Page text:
Here are a few other examples:

https://www.bostonglobe.com/2020/05/18/nation/major-boston-hospital-finds-dramatic-drop-stroke-heart-attack-cancer-patients-during-coronavirus-pandemic/

https://www.statnews.com/2020/05/22/who-routine-childhood-vaccinations-disrupted-coronavirus/?utm_content=buffer1f412&utm_medium=social&utm_source=twitter&utm_campaign=twitter_organic

The prior article on the suicides suggested that lifting the lockdown will reduce the suicide rate.

Those new articles you offer are suggesting that COVID-19 is scaring them from coming in to the hospital or clinic, which were never locked down for heart attack and stroke patients.  They will vaccinate your children.  Lifting a lockdown may scare these people even more if it led to an increase in the numbers of people infected with COVID-19.

If a major part of the rationale for a lockdown was its practicality, then I think that public health officials were very impractical in not sufficiently considering the second order effects from the lockdown.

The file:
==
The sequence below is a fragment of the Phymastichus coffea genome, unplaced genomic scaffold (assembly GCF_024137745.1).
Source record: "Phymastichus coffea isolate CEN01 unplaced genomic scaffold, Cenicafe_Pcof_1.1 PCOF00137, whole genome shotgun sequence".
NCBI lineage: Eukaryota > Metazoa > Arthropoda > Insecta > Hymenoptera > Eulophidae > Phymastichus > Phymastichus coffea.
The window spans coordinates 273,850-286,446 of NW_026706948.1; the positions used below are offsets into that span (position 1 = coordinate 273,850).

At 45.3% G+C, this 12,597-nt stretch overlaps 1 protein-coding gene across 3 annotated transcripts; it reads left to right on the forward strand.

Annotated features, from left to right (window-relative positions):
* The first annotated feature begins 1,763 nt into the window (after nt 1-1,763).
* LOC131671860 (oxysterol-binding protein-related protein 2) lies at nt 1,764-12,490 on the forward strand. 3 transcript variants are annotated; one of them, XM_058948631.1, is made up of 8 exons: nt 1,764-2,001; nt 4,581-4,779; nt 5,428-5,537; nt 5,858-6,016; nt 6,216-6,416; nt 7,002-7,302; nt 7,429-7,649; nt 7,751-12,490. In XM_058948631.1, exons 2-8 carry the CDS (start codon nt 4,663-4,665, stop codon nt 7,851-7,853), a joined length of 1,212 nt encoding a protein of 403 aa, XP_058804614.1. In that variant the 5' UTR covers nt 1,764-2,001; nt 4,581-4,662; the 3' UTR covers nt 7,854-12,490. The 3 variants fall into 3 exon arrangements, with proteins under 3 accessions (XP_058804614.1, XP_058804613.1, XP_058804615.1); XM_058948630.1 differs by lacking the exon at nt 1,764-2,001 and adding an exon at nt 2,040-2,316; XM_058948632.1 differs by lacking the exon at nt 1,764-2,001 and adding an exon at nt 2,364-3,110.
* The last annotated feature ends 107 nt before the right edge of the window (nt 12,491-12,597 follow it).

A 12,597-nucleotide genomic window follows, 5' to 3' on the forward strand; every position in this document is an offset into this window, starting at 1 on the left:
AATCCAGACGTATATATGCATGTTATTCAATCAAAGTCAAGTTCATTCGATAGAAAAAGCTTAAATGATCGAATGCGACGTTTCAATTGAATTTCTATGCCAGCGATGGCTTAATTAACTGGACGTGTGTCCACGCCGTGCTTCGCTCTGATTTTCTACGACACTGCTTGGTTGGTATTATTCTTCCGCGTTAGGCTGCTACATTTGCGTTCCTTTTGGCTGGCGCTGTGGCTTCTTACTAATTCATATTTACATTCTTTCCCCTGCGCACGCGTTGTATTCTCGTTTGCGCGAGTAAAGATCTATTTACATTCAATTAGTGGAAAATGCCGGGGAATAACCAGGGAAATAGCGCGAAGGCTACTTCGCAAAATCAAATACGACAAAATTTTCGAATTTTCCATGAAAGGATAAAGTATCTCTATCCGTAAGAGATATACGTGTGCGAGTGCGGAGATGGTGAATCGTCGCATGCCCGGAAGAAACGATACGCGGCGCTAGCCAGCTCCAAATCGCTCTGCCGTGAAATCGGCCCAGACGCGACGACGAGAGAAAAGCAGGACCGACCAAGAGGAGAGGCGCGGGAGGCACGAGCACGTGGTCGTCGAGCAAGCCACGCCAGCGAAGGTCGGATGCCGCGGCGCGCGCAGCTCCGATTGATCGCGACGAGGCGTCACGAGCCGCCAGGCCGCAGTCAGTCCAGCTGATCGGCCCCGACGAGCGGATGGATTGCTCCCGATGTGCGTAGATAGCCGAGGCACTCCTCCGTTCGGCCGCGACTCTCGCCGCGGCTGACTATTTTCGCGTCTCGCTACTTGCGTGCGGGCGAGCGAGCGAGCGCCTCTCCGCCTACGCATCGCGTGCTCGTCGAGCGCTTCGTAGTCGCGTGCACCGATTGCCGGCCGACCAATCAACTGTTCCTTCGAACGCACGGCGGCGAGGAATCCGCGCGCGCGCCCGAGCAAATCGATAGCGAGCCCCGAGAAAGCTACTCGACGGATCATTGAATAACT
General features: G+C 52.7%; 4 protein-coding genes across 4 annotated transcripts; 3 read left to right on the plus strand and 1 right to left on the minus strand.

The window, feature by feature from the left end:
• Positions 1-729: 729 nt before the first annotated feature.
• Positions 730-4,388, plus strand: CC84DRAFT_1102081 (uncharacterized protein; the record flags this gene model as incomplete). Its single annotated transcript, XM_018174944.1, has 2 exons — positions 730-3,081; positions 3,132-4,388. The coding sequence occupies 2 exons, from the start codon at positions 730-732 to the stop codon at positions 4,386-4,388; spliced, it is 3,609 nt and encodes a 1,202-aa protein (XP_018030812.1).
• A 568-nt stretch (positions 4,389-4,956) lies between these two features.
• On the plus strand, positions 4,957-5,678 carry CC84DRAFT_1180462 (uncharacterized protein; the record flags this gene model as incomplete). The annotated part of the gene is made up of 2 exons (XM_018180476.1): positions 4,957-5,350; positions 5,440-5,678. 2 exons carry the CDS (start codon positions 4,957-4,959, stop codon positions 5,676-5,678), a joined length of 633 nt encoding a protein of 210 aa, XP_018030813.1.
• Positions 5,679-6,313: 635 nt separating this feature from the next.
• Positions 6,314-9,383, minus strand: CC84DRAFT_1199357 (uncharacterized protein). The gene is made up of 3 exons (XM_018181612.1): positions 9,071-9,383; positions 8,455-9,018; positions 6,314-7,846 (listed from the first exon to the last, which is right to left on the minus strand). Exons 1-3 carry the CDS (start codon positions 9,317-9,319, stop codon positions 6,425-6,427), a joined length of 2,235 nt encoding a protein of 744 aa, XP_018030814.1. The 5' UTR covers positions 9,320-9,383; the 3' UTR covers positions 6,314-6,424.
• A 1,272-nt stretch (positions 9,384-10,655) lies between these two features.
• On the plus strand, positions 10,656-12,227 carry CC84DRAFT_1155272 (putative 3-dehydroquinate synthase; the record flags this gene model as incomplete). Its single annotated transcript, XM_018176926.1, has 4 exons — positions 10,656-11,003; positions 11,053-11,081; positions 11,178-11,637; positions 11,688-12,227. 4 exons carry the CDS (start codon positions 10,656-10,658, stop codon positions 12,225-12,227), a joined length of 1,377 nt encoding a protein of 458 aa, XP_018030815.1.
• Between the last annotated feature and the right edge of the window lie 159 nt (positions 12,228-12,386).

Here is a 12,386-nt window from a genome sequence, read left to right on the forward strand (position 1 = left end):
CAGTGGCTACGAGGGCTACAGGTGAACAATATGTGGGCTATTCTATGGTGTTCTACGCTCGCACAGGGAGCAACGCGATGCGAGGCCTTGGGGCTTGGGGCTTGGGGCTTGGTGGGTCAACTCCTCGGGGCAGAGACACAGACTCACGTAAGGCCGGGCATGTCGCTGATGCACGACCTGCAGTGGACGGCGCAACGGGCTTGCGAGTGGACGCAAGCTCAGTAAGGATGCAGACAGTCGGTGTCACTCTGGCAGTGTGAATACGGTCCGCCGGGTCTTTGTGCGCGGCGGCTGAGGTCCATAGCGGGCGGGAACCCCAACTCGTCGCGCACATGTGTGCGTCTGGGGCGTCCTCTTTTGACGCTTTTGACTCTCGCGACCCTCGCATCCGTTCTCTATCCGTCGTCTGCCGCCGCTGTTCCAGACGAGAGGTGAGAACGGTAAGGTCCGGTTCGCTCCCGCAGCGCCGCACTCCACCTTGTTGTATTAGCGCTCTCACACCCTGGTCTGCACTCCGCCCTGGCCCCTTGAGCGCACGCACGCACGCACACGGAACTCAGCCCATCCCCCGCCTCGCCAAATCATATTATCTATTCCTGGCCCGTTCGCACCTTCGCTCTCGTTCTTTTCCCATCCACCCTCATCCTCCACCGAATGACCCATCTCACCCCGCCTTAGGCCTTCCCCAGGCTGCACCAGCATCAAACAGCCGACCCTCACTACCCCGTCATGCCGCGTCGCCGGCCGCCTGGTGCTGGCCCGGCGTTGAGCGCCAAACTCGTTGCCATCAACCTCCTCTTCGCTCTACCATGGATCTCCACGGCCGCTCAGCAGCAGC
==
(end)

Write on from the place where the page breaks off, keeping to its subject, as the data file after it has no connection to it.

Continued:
Yes, emergency care was never stopped but how many people would really know that? Can you expect the vast majority to distinguish between what's considered an emergency and what's not? Can you expect the majority to properly weigh health risks and think rationally when everywhere they look they're reminded of COVID? I think the answer is a clear no given the data in the articles and I think it's a leap too far to assume that the majority of the populace will make rational decisions when the public health messaging on this topic has been ambiguous at best yet extremely black and white on lockdowns.

So basically you are saying that everything should open and people should be told that going out is perfectly safe so that the people who don't understand that medical clinics are open would go there?

Medical clinics actually have been emailing their patients and telling them what is open and what they should do if they have medical condition - whether emergency or chronic one.
"Human civilization? It might be a good idea." - Not Gandhi
"Before you can be rich, you must be poor." - Nef Anyo
"Money is an illusion" - Not Karl Marx
--------------------------------------------------------------------
"American History X", "Milk", "The Insider", "Dirty Money", "LBJ"

ERICOPOLY

  • Lifetime Member
  • Hero Member
  • *****
  • Posts: 7763
Re: Coronavirus
« Reply #5733 on: May 22, 2020, 10:47:42 AM »